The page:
Hosting MongoDB databases
In recent years, MongoDB has become popular both in academia and professionally. The use of this database system makes it possible to store unstructured data in a very simple way.
Generally, this type of database must be located in an easily accessible environment, as applications that use this database generally need to do so in physically distant locations. Given this need, this article presents a way to store and perform basic operations in MongoDB using a web hosting service. The discussion of this topic is useful for those who want to know how to create and manage MongoDB databases in the cloud. In order to offer solutions for managing this type of database, the article also indicates graphical tools for its administration. Throughout the article, emphasis will be placed on technologies for developing web applications using the Java programming language.
To access the database, a web service will be developed, which will be hosted on a free host. To test the service, a console application in Java language will be developed. Finally, the article shows you how to test and monitor the MongoDB web service and database.
The term NoSQL means Not Only SQL, that is, not only SQL. Other meanings were initially proposed, but the most adopted by the community was this. NoSQL databases emerged to facilitate the storage and processing of data in large volumes, offering a structure that allows high scalability.
There are currently around 150 different NoSQL databases. MongoDB has been gaining new followers due to its vast documentation and involved community.
The MongoDB movement started in early 2009 and since then more features and features have been added to MongoDB, such as support without schema, easy replication, simple API, drivers for different languages, manipulation tools, function updates, and much more.
The NoSQL database group consists of application-oriented databases that manage large volumes of data, adopt scalability features, REST protocol, MapReduce (read BOX 1 ), and other high-performance features.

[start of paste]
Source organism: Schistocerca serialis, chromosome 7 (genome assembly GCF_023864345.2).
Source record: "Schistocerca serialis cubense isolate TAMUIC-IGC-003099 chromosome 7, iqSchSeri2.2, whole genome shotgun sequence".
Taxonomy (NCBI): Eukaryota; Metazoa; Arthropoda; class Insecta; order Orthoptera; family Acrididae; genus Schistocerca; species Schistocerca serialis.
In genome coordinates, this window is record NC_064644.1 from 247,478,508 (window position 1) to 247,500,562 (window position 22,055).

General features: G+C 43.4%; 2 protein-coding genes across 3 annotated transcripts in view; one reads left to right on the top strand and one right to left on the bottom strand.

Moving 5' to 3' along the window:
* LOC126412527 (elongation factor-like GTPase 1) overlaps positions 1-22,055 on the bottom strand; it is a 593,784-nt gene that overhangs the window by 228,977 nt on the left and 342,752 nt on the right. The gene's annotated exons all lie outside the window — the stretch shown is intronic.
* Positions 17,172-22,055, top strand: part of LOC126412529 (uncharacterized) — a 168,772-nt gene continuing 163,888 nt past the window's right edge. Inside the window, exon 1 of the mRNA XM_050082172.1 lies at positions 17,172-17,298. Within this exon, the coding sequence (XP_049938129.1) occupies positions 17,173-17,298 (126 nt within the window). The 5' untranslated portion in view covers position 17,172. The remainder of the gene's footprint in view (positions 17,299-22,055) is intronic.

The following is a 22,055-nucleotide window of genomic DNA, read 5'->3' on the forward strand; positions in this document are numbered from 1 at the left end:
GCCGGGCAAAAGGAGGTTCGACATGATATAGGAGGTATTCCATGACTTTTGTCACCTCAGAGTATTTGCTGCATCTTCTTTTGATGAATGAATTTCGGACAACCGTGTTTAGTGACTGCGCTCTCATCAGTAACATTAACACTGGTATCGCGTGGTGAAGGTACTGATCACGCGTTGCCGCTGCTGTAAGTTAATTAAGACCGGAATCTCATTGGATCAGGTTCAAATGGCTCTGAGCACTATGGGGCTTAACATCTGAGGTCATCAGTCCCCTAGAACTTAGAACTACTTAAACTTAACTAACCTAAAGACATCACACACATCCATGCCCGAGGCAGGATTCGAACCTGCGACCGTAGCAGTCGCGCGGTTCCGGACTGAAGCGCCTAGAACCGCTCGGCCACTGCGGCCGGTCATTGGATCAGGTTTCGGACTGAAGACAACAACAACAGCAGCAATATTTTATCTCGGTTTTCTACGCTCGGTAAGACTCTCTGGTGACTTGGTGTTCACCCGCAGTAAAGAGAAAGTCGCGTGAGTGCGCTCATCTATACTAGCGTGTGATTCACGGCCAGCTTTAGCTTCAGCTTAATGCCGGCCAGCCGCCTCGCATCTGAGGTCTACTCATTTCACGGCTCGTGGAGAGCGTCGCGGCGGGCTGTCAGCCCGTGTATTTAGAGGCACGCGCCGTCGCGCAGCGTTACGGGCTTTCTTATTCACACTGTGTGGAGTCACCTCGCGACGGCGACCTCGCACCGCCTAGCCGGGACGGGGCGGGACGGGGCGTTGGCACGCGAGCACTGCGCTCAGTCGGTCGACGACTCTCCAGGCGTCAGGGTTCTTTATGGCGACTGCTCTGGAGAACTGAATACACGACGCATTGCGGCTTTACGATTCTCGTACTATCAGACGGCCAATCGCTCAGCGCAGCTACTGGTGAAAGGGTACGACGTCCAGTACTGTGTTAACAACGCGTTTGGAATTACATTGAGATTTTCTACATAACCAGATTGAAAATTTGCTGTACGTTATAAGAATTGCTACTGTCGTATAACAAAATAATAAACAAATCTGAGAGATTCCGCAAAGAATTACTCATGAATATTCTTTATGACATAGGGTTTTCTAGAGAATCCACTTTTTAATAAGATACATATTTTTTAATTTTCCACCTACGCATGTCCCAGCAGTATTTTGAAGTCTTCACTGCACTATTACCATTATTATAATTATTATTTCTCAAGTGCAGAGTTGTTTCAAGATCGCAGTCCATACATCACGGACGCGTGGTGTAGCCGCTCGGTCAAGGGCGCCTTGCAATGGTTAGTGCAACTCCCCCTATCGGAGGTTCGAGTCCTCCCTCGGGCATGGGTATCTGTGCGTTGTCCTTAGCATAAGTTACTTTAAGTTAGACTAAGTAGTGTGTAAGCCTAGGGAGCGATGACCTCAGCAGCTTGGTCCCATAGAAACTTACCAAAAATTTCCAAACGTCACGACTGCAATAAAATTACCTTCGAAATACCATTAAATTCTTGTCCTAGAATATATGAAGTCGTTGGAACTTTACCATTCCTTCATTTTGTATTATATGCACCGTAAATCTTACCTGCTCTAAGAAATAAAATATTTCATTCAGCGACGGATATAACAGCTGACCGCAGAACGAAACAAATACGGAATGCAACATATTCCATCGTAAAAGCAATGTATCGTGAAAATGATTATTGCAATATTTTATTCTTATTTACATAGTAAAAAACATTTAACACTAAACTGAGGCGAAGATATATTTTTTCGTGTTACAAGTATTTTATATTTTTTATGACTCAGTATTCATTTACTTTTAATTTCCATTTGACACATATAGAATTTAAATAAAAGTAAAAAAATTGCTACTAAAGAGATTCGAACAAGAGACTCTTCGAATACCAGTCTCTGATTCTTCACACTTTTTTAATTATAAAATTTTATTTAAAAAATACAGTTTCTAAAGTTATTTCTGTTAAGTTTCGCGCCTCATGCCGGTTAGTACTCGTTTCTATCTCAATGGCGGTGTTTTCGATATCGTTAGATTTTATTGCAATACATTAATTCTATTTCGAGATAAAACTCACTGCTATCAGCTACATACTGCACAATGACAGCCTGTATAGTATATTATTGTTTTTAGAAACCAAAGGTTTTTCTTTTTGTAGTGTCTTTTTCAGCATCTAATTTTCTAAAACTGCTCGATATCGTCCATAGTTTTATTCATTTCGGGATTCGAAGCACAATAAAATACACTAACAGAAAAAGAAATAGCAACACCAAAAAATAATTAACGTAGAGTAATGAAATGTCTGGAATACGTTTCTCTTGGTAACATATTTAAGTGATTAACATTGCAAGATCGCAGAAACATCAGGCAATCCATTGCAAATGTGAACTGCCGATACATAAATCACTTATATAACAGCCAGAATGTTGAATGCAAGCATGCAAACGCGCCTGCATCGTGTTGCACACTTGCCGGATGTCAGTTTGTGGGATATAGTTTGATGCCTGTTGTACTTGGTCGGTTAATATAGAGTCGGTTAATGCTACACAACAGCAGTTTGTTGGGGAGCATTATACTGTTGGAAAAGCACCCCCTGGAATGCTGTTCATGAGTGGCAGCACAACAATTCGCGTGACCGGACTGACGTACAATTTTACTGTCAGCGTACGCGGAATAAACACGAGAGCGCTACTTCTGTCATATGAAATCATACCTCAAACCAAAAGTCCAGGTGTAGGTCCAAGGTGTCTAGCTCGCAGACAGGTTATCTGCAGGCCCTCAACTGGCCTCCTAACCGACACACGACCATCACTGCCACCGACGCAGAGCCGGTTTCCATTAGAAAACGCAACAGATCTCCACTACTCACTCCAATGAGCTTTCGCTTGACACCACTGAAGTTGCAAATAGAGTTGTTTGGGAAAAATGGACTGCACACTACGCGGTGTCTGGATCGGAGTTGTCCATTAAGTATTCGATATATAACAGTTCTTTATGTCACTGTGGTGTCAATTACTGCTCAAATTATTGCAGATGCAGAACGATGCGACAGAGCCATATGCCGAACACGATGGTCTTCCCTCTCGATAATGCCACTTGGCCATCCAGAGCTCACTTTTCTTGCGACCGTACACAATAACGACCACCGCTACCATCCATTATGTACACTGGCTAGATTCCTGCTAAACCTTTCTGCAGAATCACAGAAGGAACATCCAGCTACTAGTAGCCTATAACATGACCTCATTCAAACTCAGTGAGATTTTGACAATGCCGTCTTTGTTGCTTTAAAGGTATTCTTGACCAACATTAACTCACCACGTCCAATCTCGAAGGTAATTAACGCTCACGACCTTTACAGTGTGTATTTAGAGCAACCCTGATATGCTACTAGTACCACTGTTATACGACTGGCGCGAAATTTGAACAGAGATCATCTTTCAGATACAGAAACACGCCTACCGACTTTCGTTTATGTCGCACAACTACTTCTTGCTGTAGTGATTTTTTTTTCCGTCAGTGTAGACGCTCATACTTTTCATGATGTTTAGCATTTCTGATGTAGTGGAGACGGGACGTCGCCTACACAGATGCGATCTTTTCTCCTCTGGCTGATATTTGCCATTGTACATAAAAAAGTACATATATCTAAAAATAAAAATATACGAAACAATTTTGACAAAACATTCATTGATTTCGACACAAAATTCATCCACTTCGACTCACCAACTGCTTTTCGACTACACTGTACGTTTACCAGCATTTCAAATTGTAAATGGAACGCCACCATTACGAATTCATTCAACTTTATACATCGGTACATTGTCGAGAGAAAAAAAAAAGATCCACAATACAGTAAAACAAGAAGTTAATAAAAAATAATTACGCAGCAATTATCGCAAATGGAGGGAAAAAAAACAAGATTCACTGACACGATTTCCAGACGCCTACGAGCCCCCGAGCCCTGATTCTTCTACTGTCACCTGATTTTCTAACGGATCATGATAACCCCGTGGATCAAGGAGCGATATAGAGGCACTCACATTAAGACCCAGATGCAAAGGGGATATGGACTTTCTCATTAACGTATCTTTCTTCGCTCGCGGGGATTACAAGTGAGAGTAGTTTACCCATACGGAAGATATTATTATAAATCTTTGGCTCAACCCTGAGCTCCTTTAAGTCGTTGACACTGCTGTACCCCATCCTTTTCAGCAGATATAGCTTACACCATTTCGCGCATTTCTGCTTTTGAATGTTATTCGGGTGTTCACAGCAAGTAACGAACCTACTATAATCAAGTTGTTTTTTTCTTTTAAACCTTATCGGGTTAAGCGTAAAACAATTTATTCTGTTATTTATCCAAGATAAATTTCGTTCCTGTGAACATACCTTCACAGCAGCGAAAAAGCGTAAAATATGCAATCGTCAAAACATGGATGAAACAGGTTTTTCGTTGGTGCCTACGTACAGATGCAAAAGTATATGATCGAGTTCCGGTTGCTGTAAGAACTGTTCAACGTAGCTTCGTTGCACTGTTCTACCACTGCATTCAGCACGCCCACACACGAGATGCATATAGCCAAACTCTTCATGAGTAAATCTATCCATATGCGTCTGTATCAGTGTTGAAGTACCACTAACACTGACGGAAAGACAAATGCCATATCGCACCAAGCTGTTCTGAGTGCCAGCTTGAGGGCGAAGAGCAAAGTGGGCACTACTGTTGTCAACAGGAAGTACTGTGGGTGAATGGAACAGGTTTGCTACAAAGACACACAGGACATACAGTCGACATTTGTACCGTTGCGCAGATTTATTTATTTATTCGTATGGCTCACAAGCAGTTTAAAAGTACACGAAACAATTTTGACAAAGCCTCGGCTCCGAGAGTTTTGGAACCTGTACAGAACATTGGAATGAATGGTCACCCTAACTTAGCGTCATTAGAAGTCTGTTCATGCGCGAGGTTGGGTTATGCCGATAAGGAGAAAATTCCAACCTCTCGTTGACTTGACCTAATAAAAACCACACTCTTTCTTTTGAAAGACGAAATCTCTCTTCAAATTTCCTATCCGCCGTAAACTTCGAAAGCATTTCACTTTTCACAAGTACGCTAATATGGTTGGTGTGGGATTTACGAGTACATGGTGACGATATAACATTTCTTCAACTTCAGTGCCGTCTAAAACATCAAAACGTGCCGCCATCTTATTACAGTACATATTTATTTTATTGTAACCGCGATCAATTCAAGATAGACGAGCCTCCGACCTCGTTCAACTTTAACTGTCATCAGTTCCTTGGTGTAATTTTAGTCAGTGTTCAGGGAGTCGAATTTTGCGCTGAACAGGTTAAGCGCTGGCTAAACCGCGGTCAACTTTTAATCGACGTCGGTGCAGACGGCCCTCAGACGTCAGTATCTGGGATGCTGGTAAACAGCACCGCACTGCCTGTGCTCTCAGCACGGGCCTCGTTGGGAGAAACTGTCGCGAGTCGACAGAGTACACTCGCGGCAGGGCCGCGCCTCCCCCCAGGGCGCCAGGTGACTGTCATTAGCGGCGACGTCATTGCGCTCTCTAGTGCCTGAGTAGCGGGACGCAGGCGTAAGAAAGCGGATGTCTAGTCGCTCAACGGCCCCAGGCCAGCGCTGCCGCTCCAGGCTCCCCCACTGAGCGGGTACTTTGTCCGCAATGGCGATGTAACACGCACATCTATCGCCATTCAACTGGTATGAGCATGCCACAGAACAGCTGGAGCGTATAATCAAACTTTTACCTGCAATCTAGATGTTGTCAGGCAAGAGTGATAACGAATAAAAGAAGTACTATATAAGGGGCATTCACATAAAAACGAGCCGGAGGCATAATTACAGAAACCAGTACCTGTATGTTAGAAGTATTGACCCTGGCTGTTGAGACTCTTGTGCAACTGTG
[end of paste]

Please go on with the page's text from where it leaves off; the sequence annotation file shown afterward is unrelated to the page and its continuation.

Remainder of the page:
BOX 1: MapReduce
MapReduce is a programming model introduced by Google with the objective of supporting parallel processing on data sets spread over several computers (cluster). The operation of this model is based on two features: map and reduce. In order to carry out search consolidations whose data is clustered, the requester sends his search to several computers simultaneously.
At this moment, the mapping (map) is made between the requester and the cluster, then the data resulting from the search are grouped (reduce) generating the search result to be delivered to the requester.
The acronym REST stands for Representational state transfer. It is a technique widely used in distributed data manipulation (CRUD) systems using only HTTP calls. This type of call simplifies programming, abstracting low-level tasks to the programmer, enabling the implementation of different routines in web services. The calls made are basically for data insertion (POST), data query (GET), data update (PUT), and data deletion (DELETE).
The first thing to think about when starting with NoSQL is comparative. As we could not fail to talk, we go to the comparison of the main terms in relation to relational banks.
In MongoDB, each document can be completely distinct from another document in the same collection, which is not true in the relational model. Usually, the data is written in BSON (Binary JSON) format.
To follow the steps presented in the next section, it is not necessary to have MongoDB installed on the local computer.
Installation on the local computer is only for the purpose of faster and simpler testing. If the reader wants to install MongoDB on his computer and manipulate it, here are some initial commands that can be useful. To run the service (daemon), you must consider the following command:/mongo. With the service running, we can start the command interpreter:/mongo, the basic commands for listing databases are: show DBS or show databases. To choose a database use (if it does not exist, the database will be created sqlMagazine): use sqlMagazine it is important to be aware of the fact that upper and lower case letters are different, be careful with this detail.
After so many commands, we already have a base to move forward. Knowing the commands is essential to develop applications, however, for administration, there are other graphical tools that are good allies. For example, Figures 1 and 2 were captured from the MongoHub software.
There are other tools to access MongoDB, such as RockMongo and MongoVUE. The RockMongo tool needs other services ( PHP and Apache), in addition to activating the MongoDB module in the PHP configuration. This tool is adopted as a standard in OpenShift, so it is good to have a knowledge of it.